With the recent landslide victory by the Jacinda Ardern-led Labour government, it’s safe to say that saving lives is a real vote-winner — powered by yet another master class in crisis leadership by its prime minister.
When the COVID-19 pandemic struck earlier this year, New Zealand went into one of the toughest lockdowns in the world. No chances were taken, despite its geographical isolation and relatively small population. Borders were closed to foreigners; “a team of five million” (i.e. everyone in the country) was rallied. Bold, prompt and decisive — the strategy worked. At its peak, New Zealand had only 89 cases a day and is now down to single digit figures, and all of them contained at the border. Total number of deaths? 25.
Walk through Christchurch City today and it can feel as if the pandemic did not even happen here. The national mood is a mix of relief plus elation — with community transmission of the coronavirus eliminated, it’s little surprise why. The government is now able to allow unrestricted gatherings and relax restrictions on movement around the country, as well as most other restrictions and legal requirements on businesses, services and individuals. A day after the election, over 46,000 fans crammed into Eden Park Stadium to watch their national rugby team, the All Blacks, defeat Australia.
It’s as close to a fairytale post-virus world as it can be. Yet, it has not been immune to the pandemic’s economic consequences. Jobs in the aviation and tourism industry are understandably low — but opportunities have arisen in industries such as engineering, public transport, construction, food, forestry, health and teaching. Private American aerospace manufacturer and small satellite launch service provider, Rocket Lab, even launched an apprenticeship in aerospace engineering for aviation engineers in New Zealand recently.
Although applications for most temporary visas from outside New Zealand are suspended for the time being, students who have completed their education in New Zealand can apply for a visa to work here. Depending on their qualification and academic institution, they can work for any employer and do almost any work.
New Zealand’s speedy bounce back from the pandemic also reminds us of how a small nation can rally together and show resilience. A sign of pure community spirit. Its second largest city, Christchurch, remains a city of opportunity today – where change and innovation are embraced, sustaining a robust job market.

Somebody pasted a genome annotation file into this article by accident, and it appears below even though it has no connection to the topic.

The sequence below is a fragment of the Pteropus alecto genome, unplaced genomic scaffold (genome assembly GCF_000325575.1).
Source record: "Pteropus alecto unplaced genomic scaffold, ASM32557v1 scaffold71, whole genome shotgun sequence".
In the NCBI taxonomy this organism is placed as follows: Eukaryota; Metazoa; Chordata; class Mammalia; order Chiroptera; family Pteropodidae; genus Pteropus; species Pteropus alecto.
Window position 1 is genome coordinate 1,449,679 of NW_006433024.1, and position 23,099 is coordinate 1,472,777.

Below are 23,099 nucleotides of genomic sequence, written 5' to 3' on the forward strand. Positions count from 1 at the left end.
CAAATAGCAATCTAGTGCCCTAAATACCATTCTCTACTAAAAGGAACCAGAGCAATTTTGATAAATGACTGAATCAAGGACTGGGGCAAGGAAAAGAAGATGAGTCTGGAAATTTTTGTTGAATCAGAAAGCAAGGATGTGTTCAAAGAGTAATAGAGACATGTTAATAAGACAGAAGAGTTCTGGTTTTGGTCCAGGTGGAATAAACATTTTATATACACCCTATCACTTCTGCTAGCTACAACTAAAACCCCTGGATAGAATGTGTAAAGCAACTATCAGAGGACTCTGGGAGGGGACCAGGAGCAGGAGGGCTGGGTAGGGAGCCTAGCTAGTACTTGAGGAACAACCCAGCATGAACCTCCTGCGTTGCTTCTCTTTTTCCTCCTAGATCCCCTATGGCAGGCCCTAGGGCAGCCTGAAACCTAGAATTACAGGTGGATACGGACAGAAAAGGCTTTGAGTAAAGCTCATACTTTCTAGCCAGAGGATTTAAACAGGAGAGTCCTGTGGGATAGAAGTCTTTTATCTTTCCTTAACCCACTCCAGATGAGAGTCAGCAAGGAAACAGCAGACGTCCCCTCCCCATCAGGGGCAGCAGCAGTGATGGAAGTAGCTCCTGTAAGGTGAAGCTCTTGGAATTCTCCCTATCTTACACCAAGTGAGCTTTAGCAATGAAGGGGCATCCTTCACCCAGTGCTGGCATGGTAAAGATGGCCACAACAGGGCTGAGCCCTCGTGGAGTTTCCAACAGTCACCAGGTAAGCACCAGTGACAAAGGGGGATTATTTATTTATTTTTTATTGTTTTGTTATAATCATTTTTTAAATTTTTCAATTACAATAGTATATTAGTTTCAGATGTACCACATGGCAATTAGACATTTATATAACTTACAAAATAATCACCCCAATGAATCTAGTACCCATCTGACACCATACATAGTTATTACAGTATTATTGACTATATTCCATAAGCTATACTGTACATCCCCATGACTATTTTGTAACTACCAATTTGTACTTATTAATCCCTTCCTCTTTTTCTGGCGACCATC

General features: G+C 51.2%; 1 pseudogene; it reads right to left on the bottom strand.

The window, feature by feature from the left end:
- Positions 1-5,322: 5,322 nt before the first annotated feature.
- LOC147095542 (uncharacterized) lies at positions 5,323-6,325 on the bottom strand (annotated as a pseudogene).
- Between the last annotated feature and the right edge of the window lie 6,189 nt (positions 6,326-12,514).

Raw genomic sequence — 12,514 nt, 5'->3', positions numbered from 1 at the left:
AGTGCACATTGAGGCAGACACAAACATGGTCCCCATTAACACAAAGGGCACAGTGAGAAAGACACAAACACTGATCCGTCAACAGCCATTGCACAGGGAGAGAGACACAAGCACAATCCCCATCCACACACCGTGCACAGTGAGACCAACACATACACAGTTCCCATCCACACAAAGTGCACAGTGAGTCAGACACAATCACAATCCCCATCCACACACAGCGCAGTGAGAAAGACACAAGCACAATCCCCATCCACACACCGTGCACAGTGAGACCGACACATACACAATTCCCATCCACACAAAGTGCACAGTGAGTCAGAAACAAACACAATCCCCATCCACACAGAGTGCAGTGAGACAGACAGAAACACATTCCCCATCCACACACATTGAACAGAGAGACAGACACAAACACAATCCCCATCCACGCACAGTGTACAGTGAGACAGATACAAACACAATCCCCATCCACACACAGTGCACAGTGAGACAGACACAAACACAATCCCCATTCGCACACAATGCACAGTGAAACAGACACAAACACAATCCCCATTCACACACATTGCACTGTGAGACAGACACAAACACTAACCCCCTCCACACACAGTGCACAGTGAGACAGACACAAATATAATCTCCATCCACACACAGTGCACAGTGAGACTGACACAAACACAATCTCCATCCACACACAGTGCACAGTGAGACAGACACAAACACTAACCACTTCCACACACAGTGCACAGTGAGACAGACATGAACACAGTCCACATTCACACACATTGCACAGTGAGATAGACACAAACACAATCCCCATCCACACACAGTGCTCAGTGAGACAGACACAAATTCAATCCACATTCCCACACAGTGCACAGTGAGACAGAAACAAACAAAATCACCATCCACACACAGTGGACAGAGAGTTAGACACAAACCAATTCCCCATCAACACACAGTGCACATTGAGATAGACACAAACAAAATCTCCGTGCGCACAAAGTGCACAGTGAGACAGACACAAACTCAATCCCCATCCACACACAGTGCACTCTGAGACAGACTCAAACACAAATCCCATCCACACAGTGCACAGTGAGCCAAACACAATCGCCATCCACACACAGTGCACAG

Christchurch has gained popularity amongst youth globally for being a student-friendly city and is home to the UC International College at the University of Canterbury.
With seamless pathway programmes into University of Canterbury undergraduate courses, students leap right into the second year of their degree upon successful completion of the programme. It is, without a doubt, the quickest way into one of New Zealand’s best and most prestigious universities.
From commerce and engineering to game design and science, these University Transfer Programmes (UTP) at UCIC are conducted in small classes, meaning you get more personal attention from lecturers. A range of support services and programmes are available too.
Having a sister who studied in New Zealand — and had good experiences here — convinced Sarra Amalia Binti Mohamed Zainurin to make the same move. The Malaysian, who is currently enrolled in UTP Commerce (majoring in accounting) says, “I chose to study at UCIC because of the pathway programme they offer. It helps me save time and money as I don’t have to do A Levels or a foundation programme, and takes me straight into year two of my degree.”
To her, UCIC is now her second home. “I find New Zealand to be very safe and I don’t feel afraid to walk alone at night. The lecturers and students are super friendly and nice. UCIC gives its students support, both academic and socially,” she adds.
UCIC is more than just an educational experience for its students; it’s an adventure for the wanderlusters at heart as there is so much to explore in Canterbury and beyond.
“UCIC offers more than the other colleges, with almost one-on-one attention with the teachers, smaller classroom sizes and friendly teachers,” says Siddharth Nekkundi Chandrashekara from India. “My first impression of New Zealand is its clean, pure air. In my free time, I usually hang out with my friends; we have barbeque parties all the time!”
“We also head out to the cafes and bars as often as we can or take a trip out of the city — my favourite has got to be Queenstown that is filled with activities you can’t find elsewhere!” he exclaims.
Rock climbing, fitness centre, basketball — the list goes on for the sports enthusiasts at UCIC. “The experience I’m getting at UCIC is delightful. In my spare time, I play basketball with my friends who I met at the UCIC basketball club tryouts,” says Thai national Takumi Matsumura.
His advice to new students is to “focus on your education but never forget to go out and get crazy with your friends and make everlasting memories that make you stronger mentally and emotionally.”